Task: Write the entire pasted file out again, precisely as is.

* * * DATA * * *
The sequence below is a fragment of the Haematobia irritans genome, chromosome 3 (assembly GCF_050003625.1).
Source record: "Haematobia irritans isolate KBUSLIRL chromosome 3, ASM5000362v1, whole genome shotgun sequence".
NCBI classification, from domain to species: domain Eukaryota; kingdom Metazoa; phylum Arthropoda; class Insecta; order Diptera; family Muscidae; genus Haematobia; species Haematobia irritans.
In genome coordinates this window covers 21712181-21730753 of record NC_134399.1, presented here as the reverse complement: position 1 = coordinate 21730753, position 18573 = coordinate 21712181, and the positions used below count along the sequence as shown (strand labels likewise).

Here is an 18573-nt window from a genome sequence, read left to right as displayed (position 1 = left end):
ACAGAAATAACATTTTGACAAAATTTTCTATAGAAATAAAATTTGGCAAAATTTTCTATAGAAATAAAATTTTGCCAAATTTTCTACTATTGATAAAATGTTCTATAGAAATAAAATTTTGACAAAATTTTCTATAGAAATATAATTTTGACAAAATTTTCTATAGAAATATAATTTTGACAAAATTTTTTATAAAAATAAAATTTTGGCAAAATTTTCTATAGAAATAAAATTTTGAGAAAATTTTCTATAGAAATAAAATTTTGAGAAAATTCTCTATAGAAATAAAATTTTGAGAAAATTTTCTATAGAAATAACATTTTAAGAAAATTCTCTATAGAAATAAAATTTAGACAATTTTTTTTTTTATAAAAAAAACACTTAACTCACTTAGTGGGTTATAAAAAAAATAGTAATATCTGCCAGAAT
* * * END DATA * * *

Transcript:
The sequence below is a fragment of the Haematobia irritans genome, chromosome 3 (assembly GCF_050003625.1).
Source record: "Haematobia irritans isolate KBUSLIRL chromosome 3, ASM5000362v1, whole genome shotgun sequence".
NCBI classification, from domain to species: domain Eukaryota; kingdom Metazoa; phylum Arthropoda; class Insecta; order Diptera; family Muscidae; genus Haematobia; species Haematobia irritans.
In genome coordinates this window covers 21712181-21730753 of record NC_134399.1, presented here as the reverse complement: position 1 = coordinate 21730753, position 18573 = coordinate 21712181, and the positions used below count along the sequence as shown (strand labels likewise).

Here is an 18573-nt window from a genome sequence, read left to right as displayed (position 1 = left end):
ACAGAAATAACATTTTGACAAAATTTTCTATAGAAATAAAATTTGGCAAAATTTTCTATAGAAATAAAATTTTGCCAAATTTTCTACTATTGATAAAATGTTCTATAGAAATAAAATTTTGACAAAATTTTCTATAGAAATATAATTTTGACAAAATTTTCTATAGAAATATAATTTTGACAAAATTTTTTATAAAAATAAAATTTTGGCAAAATTTTCTATAGAAATAAAATTTTGAGAAAATTTTCTATAGAAATAAAATTTTGAGAAAATTCTCTATAGAAATAAAATTTTGAGAAAATTTTCTATAGAAATAACATTTTAAGAAAATTCTCTATAGAAATAAAATTTAGACAATTTTTTTTTTTATAAAAAAAACACTTAACTCACTTAGTGGGTTATAAAAAAAATAGTAATATCTGCCAGAAT